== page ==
3 Tips for Writing a Prospect Email

It’s not easy when your job is to schedule a meeting with a decision maker of a large corporate organization. Cutting through the clutter and making a lasting impression (and a good one) is not an easy task. Below are a few tips and tricks that can get you a step ahead when it comes to emailing your prospects that dreaded cold email: 
You have a seat at the table. The solution your company provides can solve a pain that your prospect has. You are not selling something frivolous, you have something that can help your prospect increase revenue – be proud of it when reaching out.
Sure, it may be tempting to remind your prospect that you have reached out 15 times before this email, but refrain from mentioning that you’ve tried reaching out before. The average business employee gets 88 emails a day, so if you mention that they didn’t reply last time, they may not take the time to look again.
Make a good impression with a clean cut email signature. The email signature is a representation of your personal brand and the brand of your organization. Sigstr gives your audience an opportunity to click and engage with up to date marketing content and events that you are promoting. Take advantage of the 10,000 emails you will send each and every year for not only personal use, but to drive awareness of your company and the important initiatives or recent content that may be helpful to the prospect. 
Stay up to date with your prospect’s LinkedIn profile. You never know if you can find some information that is relevant to your geographic location, university, or past jobs that can make the world a little smaller.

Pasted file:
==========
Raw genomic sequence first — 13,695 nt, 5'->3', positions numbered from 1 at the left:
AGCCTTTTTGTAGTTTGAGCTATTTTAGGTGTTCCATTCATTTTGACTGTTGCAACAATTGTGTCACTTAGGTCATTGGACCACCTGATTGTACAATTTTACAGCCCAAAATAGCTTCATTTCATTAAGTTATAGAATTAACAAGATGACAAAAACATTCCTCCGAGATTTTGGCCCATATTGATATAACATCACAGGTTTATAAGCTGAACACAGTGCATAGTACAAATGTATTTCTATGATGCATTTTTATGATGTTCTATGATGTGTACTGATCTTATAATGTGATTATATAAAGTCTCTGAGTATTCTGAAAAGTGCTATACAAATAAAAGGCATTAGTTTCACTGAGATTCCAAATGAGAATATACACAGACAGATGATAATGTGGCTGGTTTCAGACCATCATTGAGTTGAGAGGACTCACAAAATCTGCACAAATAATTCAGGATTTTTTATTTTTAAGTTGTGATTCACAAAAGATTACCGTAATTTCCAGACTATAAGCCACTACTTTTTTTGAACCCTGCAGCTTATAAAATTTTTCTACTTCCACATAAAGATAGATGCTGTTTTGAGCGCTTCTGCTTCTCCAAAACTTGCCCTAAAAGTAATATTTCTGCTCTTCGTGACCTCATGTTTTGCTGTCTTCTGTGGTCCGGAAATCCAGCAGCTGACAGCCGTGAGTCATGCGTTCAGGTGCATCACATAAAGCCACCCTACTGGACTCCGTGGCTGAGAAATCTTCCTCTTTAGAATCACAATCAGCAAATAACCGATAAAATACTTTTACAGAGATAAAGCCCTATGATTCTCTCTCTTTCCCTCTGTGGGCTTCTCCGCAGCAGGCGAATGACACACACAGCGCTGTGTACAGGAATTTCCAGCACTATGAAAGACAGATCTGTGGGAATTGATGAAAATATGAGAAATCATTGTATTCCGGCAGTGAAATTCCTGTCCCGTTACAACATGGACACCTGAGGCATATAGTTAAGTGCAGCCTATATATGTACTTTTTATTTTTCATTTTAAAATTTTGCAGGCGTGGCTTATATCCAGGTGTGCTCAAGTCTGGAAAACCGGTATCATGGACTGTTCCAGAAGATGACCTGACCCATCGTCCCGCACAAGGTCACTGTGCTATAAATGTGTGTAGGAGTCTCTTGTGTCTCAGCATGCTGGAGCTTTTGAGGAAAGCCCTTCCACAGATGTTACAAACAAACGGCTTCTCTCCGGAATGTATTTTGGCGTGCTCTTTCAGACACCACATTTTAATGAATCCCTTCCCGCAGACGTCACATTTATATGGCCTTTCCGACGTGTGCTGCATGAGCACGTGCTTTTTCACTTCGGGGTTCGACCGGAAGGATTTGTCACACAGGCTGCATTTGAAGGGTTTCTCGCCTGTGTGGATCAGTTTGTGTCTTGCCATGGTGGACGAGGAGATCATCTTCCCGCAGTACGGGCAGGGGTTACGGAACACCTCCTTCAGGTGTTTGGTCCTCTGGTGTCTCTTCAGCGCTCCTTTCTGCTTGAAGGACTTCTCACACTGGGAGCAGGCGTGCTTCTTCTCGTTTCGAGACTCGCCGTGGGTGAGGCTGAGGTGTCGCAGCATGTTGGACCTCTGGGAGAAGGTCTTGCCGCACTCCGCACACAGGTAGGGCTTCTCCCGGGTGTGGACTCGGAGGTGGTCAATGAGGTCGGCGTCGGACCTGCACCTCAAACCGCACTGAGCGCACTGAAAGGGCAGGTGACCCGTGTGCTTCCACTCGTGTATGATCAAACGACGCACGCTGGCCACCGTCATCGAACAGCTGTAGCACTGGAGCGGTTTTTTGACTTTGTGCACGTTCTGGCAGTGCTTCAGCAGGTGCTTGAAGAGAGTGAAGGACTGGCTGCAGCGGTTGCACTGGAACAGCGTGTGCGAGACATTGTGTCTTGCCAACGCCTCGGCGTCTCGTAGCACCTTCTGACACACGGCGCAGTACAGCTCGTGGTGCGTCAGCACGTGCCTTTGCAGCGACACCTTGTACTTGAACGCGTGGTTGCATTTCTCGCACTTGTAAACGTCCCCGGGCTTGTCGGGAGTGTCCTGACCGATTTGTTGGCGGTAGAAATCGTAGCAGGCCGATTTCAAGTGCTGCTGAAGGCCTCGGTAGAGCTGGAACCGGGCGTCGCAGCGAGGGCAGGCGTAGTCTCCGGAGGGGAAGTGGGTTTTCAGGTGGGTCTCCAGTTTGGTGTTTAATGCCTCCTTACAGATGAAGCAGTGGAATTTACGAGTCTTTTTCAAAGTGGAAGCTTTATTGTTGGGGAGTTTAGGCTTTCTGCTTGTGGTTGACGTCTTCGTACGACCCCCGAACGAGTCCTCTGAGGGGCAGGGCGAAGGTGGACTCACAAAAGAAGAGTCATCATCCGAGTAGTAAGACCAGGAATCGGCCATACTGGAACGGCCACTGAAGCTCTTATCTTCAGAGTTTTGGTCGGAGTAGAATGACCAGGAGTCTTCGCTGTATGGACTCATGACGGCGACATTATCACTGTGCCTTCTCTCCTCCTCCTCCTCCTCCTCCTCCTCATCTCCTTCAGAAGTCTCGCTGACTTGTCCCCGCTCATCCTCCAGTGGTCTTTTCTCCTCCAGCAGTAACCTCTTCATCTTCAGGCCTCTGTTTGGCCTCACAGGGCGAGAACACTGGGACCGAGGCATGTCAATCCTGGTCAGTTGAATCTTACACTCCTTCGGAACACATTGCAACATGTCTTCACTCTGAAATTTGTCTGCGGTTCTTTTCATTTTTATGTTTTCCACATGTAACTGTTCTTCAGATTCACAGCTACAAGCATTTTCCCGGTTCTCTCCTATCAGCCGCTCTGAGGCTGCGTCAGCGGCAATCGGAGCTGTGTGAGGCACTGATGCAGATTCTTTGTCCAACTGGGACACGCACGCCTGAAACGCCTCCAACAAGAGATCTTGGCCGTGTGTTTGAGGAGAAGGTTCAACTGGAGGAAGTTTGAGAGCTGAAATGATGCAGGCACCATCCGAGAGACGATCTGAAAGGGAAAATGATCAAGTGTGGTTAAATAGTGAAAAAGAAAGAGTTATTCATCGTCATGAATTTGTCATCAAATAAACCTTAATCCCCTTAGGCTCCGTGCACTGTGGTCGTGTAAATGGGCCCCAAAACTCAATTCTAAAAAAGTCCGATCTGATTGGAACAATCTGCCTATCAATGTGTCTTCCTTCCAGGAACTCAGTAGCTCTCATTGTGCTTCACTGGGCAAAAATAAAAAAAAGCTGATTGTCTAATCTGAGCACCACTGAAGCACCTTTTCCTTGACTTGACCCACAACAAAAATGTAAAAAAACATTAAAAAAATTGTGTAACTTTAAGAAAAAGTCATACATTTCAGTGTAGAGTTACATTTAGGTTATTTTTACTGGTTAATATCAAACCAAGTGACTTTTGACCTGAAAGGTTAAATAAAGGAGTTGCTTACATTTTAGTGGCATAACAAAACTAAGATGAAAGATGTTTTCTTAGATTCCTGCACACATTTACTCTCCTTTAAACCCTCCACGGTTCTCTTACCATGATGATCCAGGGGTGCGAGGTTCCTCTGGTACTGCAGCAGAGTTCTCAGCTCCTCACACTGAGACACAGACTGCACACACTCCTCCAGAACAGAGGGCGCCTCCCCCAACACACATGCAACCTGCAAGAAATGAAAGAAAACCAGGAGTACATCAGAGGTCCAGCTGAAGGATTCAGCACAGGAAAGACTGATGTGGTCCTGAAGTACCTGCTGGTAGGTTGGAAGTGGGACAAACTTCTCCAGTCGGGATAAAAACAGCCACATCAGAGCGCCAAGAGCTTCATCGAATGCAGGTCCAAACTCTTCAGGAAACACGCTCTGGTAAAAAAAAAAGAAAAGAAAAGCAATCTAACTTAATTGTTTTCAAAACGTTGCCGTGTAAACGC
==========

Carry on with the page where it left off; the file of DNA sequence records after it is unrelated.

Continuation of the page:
Tools like Google alerts can also keep you updated with the industry or a specific company. Google will send you emails on the current news, blogs or events surrounding a company or topic.
Mention and compliment their content marketing (ebook, case study, white paper). This can show that you really care about the thought leadership your prospect brings to the table. It can also gives you more research in to the problems that you can solve for them.
Be Short and Sweet:
You should always have a reason you are emailing. If your goal is to schedule a meeting, then ask for it. But make sure that you send over a specific time, such as Friday December 11th at 3PM EST. This way the prospect can quickly check their calendar and say yes or no, or propose a different time if you are relevant. Mixmax is a free tool that can insert calendar invites digitally, and will notify you of when a prospect agrees to your proposed times.
Studies show that buyers take 8.5 seconds to read an email. This doesn’t necessarily mean you need to time reading each email. But a good way to check, is to send yourself an email and do a scroll check on your smartphone. If the content is clear and concise with no scrolling, then it is short enough to read in 8.5 seconds.